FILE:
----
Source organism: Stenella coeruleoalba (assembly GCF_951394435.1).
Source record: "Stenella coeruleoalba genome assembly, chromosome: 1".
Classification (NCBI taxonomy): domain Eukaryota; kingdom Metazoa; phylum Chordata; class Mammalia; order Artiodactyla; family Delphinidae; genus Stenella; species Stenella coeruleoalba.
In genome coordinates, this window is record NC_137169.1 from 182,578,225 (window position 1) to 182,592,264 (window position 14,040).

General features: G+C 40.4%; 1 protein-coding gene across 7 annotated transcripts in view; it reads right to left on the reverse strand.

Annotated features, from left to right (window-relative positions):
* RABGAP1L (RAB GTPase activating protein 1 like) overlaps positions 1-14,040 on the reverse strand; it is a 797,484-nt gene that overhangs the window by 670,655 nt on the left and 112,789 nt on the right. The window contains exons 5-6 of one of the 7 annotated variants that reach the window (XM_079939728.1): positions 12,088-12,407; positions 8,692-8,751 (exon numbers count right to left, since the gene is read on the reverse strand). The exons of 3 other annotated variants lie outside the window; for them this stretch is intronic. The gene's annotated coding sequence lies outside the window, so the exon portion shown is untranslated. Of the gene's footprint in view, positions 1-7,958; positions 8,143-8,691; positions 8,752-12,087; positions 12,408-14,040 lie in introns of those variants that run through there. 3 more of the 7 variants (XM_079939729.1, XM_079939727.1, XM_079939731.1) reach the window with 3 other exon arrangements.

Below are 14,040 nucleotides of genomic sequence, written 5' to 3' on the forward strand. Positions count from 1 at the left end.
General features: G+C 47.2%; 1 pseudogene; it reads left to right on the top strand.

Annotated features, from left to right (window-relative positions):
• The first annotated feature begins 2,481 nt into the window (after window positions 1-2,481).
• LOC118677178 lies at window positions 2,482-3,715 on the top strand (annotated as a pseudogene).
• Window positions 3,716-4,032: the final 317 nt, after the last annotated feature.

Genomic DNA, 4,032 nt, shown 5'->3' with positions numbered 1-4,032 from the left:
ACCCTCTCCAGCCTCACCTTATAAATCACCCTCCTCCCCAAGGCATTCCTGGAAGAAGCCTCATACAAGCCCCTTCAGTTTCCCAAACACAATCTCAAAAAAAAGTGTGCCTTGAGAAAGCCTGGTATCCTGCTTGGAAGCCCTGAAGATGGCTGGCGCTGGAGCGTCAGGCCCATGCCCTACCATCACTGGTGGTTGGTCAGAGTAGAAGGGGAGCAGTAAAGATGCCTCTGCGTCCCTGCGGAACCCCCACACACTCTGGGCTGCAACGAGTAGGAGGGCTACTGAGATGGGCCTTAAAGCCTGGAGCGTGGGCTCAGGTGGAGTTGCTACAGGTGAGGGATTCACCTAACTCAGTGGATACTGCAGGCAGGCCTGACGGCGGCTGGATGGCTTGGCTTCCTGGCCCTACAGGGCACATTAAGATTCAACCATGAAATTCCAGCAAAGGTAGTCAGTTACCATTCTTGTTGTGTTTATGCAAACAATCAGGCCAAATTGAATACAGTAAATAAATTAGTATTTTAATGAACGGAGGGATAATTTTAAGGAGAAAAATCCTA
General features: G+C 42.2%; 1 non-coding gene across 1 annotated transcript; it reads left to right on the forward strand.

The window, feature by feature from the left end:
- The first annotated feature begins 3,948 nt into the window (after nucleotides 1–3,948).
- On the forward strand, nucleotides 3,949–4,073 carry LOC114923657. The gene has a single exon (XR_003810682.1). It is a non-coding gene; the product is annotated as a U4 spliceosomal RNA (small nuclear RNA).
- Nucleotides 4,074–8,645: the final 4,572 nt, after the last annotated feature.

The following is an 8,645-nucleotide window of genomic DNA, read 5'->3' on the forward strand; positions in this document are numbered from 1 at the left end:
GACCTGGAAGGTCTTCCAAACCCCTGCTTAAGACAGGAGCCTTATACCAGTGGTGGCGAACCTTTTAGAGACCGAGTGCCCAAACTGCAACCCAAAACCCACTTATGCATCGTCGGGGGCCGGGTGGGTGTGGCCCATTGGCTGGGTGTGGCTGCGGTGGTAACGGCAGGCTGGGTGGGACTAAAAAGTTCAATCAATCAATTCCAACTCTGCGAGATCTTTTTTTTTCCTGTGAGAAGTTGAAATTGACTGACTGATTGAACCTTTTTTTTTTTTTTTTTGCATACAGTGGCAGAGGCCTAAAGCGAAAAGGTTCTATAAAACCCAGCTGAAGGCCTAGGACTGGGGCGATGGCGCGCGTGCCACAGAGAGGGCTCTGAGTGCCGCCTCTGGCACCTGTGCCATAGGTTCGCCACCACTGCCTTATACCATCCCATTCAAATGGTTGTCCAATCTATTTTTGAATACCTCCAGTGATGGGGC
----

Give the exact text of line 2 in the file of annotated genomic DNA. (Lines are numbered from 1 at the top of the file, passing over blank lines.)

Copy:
Source record: "Stenella coeruleoalba genome assembly, chromosome: 1".